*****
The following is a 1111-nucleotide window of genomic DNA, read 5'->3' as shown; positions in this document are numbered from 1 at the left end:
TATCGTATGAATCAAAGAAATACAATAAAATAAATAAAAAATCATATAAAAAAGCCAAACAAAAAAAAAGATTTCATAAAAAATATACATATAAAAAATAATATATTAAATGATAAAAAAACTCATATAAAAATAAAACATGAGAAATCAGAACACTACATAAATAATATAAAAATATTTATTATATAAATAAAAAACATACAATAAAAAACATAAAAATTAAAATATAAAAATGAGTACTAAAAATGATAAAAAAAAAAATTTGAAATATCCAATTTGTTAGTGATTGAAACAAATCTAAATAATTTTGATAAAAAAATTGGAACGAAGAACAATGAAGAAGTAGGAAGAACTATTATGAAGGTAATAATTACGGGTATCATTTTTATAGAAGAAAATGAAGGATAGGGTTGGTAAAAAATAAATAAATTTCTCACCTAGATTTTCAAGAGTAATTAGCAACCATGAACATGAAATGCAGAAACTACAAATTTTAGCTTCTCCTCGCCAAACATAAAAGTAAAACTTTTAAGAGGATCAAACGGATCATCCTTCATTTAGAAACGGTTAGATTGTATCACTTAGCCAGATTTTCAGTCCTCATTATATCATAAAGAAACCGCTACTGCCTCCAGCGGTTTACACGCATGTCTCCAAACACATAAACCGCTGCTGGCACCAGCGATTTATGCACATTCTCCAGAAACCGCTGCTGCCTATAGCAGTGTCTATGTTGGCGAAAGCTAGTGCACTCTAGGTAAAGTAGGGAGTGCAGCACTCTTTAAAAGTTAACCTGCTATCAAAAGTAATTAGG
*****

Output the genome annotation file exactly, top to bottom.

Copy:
The following is a 1111-nucleotide window of genomic DNA, read 5'->3' as shown; positions in this document are numbered from 1 at the left end:
TATCGTATGAATCAAAGAAATACAATAAAATAAATAAAAAATCATATAAAAAAGCCAAACAAAAAAAAAGATTTCATAAAAAATATACATATAAAAAATAATATATTAAATGATAAAAAAACTCATATAAAAATAAAACATGAGAAATCAGAACACTACATAAATAATATAAAAATATTTATTATATAAATAAAAAACATACAATAAAAAACATAAAAATTAAAATATAAAAATGAGTACTAAAAATGATAAAAAAAAAAATTTGAAATATCCAATTTGTTAGTGATTGAAACAAATCTAAATAATTTTGATAAAAAAATTGGAACGAAGAACAATGAAGAAGTAGGAAGAACTATTATGAAGGTAATAATTACGGGTATCATTTTTATAGAAGAAAATGAAGGATAGGGTTGGTAAAAAATAAATAAATTTCTCACCTAGATTTTCAAGAGTAATTAGCAACCATGAACATGAAATGCAGAAACTACAAATTTTAGCTTCTCCTCGCCAAACATAAAAGTAAAACTTTTAAGAGGATCAAACGGATCATCCTTCATTTAGAAACGGTTAGATTGTATCACTTAGCCAGATTTTCAGTCCTCATTATATCATAAAGAAACCGCTACTGCCTCCAGCGGTTTACACGCATGTCTCCAAACACATAAACCGCTGCTGGCACCAGCGATTTATGCACATTCTCCAGAAACCGCTGCTGCCTATAGCAGTGTCTATGTTGGCGAAAGCTAGTGCACTCTAGGTAAAGTAGGGAGTGCAGCACTCTTTAAAAGTTAACCTGCTATCAAAAGTAATTAGG